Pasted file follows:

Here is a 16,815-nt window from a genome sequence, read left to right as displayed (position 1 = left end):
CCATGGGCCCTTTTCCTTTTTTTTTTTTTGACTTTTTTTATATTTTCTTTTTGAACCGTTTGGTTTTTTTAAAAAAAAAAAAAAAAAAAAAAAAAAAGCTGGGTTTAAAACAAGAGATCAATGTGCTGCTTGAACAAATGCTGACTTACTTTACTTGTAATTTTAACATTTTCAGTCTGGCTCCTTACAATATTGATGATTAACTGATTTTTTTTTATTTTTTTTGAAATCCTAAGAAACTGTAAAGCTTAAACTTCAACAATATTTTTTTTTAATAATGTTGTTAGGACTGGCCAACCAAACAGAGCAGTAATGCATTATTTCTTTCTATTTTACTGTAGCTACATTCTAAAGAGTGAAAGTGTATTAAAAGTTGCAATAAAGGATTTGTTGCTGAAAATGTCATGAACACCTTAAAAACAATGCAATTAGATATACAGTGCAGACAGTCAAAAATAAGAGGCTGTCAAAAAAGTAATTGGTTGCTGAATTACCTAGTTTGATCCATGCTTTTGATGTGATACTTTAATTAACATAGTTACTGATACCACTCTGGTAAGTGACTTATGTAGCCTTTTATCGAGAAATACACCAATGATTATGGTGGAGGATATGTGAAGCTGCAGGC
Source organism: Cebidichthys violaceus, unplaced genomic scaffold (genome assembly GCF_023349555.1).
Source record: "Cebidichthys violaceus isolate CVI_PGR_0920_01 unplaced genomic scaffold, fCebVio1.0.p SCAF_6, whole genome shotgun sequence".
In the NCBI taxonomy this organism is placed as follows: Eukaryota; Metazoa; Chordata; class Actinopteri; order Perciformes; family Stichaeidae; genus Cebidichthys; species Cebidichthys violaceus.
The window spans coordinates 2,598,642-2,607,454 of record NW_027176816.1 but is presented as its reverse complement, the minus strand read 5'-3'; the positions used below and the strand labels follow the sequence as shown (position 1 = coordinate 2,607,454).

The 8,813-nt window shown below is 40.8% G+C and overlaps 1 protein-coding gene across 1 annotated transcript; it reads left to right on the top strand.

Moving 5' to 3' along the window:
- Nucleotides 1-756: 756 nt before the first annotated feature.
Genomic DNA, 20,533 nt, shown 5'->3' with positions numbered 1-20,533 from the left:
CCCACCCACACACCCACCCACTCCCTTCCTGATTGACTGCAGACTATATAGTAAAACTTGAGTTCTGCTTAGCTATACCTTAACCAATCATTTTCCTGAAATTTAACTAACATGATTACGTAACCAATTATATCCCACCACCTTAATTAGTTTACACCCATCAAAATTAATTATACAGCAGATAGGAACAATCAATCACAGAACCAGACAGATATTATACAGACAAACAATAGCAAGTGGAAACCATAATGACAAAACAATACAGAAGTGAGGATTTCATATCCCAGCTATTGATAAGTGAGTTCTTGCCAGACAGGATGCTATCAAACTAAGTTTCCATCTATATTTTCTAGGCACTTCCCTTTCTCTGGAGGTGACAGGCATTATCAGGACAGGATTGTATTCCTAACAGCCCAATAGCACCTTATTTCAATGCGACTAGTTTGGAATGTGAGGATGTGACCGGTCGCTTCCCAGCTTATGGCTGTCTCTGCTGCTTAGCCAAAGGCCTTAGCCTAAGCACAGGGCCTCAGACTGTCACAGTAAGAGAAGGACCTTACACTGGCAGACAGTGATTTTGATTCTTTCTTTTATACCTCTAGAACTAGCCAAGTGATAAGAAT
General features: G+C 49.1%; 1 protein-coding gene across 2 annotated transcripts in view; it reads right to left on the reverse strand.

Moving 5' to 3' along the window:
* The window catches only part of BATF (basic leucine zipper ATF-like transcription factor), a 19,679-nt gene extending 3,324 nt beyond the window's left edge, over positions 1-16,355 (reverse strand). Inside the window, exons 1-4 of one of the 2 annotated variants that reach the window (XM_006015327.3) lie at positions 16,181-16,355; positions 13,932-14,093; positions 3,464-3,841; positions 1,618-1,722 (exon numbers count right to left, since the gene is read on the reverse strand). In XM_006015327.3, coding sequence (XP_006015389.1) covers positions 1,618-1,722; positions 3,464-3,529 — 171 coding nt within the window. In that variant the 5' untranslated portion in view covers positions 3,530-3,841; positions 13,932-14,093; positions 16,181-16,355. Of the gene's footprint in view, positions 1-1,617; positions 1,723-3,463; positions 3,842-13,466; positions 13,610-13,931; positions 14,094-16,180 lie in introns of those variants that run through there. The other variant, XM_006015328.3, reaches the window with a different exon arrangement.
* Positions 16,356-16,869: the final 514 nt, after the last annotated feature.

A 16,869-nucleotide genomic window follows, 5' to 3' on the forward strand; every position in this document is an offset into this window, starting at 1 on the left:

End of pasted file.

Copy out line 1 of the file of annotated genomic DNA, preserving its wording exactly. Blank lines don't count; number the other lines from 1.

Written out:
Here is a 16,815-nt window from a genome sequence, read left to right as displayed (position 1 = left end):